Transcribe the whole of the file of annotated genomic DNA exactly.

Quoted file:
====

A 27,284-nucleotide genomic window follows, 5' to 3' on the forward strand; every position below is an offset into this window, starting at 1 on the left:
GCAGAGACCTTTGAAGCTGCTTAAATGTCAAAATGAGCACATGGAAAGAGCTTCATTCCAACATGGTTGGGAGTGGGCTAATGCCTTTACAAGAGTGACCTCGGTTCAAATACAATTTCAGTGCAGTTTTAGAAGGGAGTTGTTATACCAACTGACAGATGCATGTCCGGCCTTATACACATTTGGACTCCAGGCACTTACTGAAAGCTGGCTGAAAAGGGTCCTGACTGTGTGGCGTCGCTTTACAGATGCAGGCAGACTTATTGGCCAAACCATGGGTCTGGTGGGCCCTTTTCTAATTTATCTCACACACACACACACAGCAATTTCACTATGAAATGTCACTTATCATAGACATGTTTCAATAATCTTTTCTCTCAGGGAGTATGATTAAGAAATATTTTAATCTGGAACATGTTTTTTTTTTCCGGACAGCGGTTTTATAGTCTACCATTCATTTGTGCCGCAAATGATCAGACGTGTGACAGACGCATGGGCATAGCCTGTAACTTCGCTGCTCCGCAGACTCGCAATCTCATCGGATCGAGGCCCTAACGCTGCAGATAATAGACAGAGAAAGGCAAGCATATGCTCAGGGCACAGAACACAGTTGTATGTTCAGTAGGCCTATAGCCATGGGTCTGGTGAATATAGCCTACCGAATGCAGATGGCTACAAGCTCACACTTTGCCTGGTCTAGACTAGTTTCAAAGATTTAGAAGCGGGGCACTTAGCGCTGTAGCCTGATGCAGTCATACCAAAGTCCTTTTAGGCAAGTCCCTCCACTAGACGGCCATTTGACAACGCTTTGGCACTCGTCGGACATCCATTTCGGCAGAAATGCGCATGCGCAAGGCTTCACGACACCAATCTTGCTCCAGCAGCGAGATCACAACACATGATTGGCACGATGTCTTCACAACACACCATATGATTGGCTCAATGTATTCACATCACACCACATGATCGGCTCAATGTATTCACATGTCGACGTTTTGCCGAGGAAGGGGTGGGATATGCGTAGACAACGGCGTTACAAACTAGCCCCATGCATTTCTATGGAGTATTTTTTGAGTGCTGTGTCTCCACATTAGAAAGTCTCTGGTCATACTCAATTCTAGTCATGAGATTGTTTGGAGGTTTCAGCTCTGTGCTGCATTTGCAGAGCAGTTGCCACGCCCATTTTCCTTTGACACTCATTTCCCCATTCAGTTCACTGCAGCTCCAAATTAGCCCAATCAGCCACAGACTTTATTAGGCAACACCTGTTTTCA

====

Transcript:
A 27,284-nucleotide genomic window follows, 5' to 3' on the forward strand; every position below is an offset into this window, starting at 1 on the left:
GCAGAGACCTTTGAAGCTGCTTAAATGTCAAAATGAGCACATGGAAAGAGCTTCATTCCAACATGGTTGGGAGTGGGCTAATGCCTTTACAAGAGTGACCTCGGTTCAAATACAATTTCAGTGCAGTTTTAGAAGGGAGTTGTTATACCAACTGACAGATGCATGTCCGGCCTTATACACATTTGGACTCCAGGCACTTACTGAAAGCTGGCTGAAAAGGGTCCTGACTGTGTGGCGTCGCTTTACAGATGCAGGCAGACTTATTGGCCAAACCATGGGTCTGGTGGGCCCTTTTCTAATTTATCTCACACACACACACACAGCAATTTCACTATGAAATGTCACTTATCATAGACATGTTTCAATAATCTTTTCTCTCAGGGAGTATGATTAAGAAATATTTTAATCTGGAACATGTTTTTTTTTTCCGGACAGCGGTTTTATAGTCTACCATTCATTTGTGCCGCAAATGATCAGACGTGTGACAGACGCATGGGCATAGCCTGTAACTTCGCTGCTCCGCAGACTCGCAATCTCATCGGATCGAGGCCCTAACGCTGCAGATAATAGACAGAGAAAGGCAAGCATATGCTCAGGGCACAGAACACAGTTGTATGTTCAGTAGGCCTATAGCCATGGGTCTGGTGAATATAGCCTACCGAATGCAGATGGCTACAAGCTCACACTTTGCCTGGTCTAGACTAGTTTCAAAGATTTAGAAGCGGGGCACTTAGCGCTGTAGCCTGATGCAGTCATACCAAAGTCCTTTTAGGCAAGTCCCTCCACTAGACGGCCATTTGACAACGCTTTGGCACTCGTCGGACATCCATTTCGGCAGAAATGCGCATGCGCAAGGCTTCACGACACCAATCTTGCTCCAGCAGCGAGATCACAACACATGATTGGCACGATGTCTTCACAACACACCATATGATTGGCTCAATGTATTCACATCACACCACATGATCGGCTCAATGTATTCACATGTCGACGTTTTGCCGAGGAAGGGGTGGGATATGCGTAGACAACGGCGTTACAAACTAGCCCCATGCATTTCTATGGAGTATTTTTTGAGTGCTGTGTCTCCACATTAGAAAGTCTCTGGTCATACTCAATTCTAGTCATGAGATTGTTTGGAGGTTTCAGCTCTGTGCTGCATTTGCAGAGCAGTTGCCACGCCCATTTTCCTTTGACACTCATTTCCCCATTCAGTTCACTGCAGCTCCAAATTAGCCCAATCAGCCACAGACTTTATTAGGCAACACCTGTTTTCA